Ukrainian forces have destroyed a Russian UR-77 Meteorit mine-clearing vehicle in a spectacular fashion using an improvised munition dropped from a drone. The small bomblet causes a massive secondary explosion that obliterates the vehicle.
A video of the drone attack was posted online through social media accounts linked to Ukraine's 79th Air Assault Brigade. It's not immediately clear where or when the footage was shot. The vehicle is also stationary with hatches open, suggesting it may have already been damaged, immobilized, or otherwise abandoned before the bomblet falls inside. UR-77s have been used on both sides of the conflict as valuable tools for cutting through enemy minefields, but they can even be used for attacking hostile forces, especially in dense urban environments.
The bomblet appears to be based around a grenade for use in 40mm grenade launchers combined with a black-colored tail assembly. The gold-colored tip of the grenade points to it being a high-explosive dual-purpose (HEDP) type. A typical HEDP 40mm grenade features a shaped charge designed to penetrate through relatively light armor, as well as a body designed to turn into a hail of deadly fragments that present a threat to unarmored vehicles and personnel.
Even with its multi-purpose design, a 40mm HEDP grenade would, of course, still not be capable of causing the blast seen in the video on its own. This suggests that the UR-77 still had at least one line charge inside when it was struck, which then caused a huge secondary detonation.
The UR-77's primary role is to fire rocket-assisted line charges to clear minefields from a launcher fitted to the top rear portion of the vehicle's hull. The launch system on the Meteorit, which uses a chassis derived from the one used on the 2S1 Gvozdika 122mm self-propelled howitzer, can be loaded with up to two line charges at a time.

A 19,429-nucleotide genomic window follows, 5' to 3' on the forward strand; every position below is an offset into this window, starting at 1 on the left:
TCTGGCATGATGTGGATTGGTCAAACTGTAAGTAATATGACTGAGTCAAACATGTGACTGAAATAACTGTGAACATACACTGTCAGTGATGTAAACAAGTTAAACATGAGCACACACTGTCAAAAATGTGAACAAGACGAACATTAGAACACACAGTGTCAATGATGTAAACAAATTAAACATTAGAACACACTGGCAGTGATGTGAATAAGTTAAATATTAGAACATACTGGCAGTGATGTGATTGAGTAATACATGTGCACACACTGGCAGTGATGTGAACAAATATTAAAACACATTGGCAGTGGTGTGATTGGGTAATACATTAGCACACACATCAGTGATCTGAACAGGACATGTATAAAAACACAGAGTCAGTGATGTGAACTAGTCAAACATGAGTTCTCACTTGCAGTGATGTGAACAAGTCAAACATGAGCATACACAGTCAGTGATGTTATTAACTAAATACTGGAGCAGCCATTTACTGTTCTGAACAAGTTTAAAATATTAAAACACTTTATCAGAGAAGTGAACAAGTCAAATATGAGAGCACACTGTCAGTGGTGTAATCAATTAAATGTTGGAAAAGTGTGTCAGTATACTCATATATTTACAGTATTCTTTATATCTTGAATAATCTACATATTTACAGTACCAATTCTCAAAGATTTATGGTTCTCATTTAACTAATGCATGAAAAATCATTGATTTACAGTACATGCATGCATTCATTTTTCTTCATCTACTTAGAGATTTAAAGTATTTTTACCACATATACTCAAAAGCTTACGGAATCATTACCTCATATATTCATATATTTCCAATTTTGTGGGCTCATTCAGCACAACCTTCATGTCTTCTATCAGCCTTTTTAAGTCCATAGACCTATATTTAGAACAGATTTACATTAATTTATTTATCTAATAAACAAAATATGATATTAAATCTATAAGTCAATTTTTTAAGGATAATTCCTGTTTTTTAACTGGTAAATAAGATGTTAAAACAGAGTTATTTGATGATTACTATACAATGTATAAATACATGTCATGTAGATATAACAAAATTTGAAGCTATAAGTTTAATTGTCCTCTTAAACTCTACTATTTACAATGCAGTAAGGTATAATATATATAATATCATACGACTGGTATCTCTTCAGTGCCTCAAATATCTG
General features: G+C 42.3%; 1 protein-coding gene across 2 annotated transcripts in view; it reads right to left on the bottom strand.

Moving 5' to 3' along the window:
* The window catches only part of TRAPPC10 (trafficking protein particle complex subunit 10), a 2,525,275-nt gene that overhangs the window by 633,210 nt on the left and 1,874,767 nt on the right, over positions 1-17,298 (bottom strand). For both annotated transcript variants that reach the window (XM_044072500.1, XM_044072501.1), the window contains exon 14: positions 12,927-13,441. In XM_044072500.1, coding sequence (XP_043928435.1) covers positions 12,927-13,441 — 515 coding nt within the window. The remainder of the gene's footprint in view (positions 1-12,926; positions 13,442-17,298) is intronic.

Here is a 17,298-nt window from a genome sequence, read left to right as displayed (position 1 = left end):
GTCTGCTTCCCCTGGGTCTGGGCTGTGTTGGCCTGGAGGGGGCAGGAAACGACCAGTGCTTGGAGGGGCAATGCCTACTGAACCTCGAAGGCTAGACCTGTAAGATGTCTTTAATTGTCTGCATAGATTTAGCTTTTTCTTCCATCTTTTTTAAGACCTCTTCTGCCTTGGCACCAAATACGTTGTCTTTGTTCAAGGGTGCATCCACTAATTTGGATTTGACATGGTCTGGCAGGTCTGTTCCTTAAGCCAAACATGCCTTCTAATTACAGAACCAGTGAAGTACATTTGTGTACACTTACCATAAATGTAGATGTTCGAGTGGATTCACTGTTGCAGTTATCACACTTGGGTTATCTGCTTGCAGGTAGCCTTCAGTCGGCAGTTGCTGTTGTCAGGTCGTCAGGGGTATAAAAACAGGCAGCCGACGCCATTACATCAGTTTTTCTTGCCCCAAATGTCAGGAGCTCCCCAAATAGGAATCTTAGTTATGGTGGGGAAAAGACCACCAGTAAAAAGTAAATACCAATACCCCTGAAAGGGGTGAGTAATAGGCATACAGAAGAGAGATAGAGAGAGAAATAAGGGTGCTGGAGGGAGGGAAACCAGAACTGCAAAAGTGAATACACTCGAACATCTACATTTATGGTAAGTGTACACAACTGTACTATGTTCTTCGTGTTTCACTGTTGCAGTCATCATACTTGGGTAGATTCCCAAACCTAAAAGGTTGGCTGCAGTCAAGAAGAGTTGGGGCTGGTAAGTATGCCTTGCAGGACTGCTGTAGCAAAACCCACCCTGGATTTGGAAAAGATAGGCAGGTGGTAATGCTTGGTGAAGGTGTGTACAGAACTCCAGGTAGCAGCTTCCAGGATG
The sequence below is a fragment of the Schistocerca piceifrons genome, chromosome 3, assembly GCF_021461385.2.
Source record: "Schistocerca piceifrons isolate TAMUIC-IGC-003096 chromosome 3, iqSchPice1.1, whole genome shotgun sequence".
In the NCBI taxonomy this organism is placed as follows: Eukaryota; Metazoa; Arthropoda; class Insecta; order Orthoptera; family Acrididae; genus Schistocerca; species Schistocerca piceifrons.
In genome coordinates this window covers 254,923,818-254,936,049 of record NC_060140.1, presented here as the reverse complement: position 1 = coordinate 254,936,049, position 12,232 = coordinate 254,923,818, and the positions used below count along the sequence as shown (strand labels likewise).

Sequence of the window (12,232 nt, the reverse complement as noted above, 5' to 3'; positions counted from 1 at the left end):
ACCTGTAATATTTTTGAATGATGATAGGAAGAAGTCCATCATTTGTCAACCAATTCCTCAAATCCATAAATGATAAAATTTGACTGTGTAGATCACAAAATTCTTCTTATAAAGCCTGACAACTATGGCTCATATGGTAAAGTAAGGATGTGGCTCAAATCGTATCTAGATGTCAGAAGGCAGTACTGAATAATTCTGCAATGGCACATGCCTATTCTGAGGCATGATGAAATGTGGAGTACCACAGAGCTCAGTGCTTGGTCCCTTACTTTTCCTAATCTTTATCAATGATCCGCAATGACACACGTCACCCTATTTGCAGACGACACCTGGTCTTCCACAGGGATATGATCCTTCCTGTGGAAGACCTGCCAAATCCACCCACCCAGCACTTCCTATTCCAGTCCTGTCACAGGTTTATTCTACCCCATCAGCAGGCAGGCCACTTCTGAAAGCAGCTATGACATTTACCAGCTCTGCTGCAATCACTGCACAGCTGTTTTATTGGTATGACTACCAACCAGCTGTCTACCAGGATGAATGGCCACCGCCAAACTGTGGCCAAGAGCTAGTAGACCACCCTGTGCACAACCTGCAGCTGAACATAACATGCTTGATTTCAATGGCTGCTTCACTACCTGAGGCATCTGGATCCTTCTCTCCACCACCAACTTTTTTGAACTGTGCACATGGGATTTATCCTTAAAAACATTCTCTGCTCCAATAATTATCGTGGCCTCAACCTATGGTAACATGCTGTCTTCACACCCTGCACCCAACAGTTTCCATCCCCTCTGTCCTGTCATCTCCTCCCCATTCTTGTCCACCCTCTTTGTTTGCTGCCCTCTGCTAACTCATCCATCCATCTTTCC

Each line charge is essentially a rope made up of high-explosives. They are fired into a desired area and then detonate. The overpressure from the blast then sets off any nearby mines, helping to create a safe corridor for friendly forces to pass through.
At least two types of line charges exist that can be used with the UR-77, the UZ-67 and UZP-77. The UZ-67 and UZP-77 can create 'lanes' through a minefield that are between 75 and 80 meters (246 and 262.5 feet) and 80 and 90 meters (262.5 feet and 295 feet) long, respectively, according to a 2016 U.S. Army manual on foreign military capabilities. The width of the lanes that both types produce is generally around six meters (nearly 20 feet). The rocket-assisted nature of the charge allows the vehicle to stay well clear of the target area and the blast radius of the explosion.
The devastating explosive force that the line charge produces means that it can also be used in a more direct role against enemy forces as short-range artillery of sorts. Russia and Ukrainian forces have both reportedly made use of UR-77s in this way during the current conflict.
UR-77s have been used outside of their main mine-clearing role in other conflicts, as well. Russian and/or Syrian forces made notable use of Meteorits in this way in urban fighting in the early years of the civil war in Syria.
Ukraine did not start out the conflict with Meteorits in its inventory, but has since captured a number of these vehicles from Russian forces. The importance of mine clearing and other armored combat engineering vehicles has only been underscored since the Ukrainian armed forces launched its counter-offensive back in June.
The new video of UR-77 being blown apart is also just more evidence of the very real threat that even small weaponized commercially available drones present, especially if their attacks can be used to trigger much larger secondary explosions. This is a reality that has impacts on and off traditional battlefields, including when it comes to protecting critical civilian infrastructure.
If nothing else, from what can be seen in the recent drone attack video, there now looks to be at least one less UR-77 on the battlefield in Ukraine on either side.
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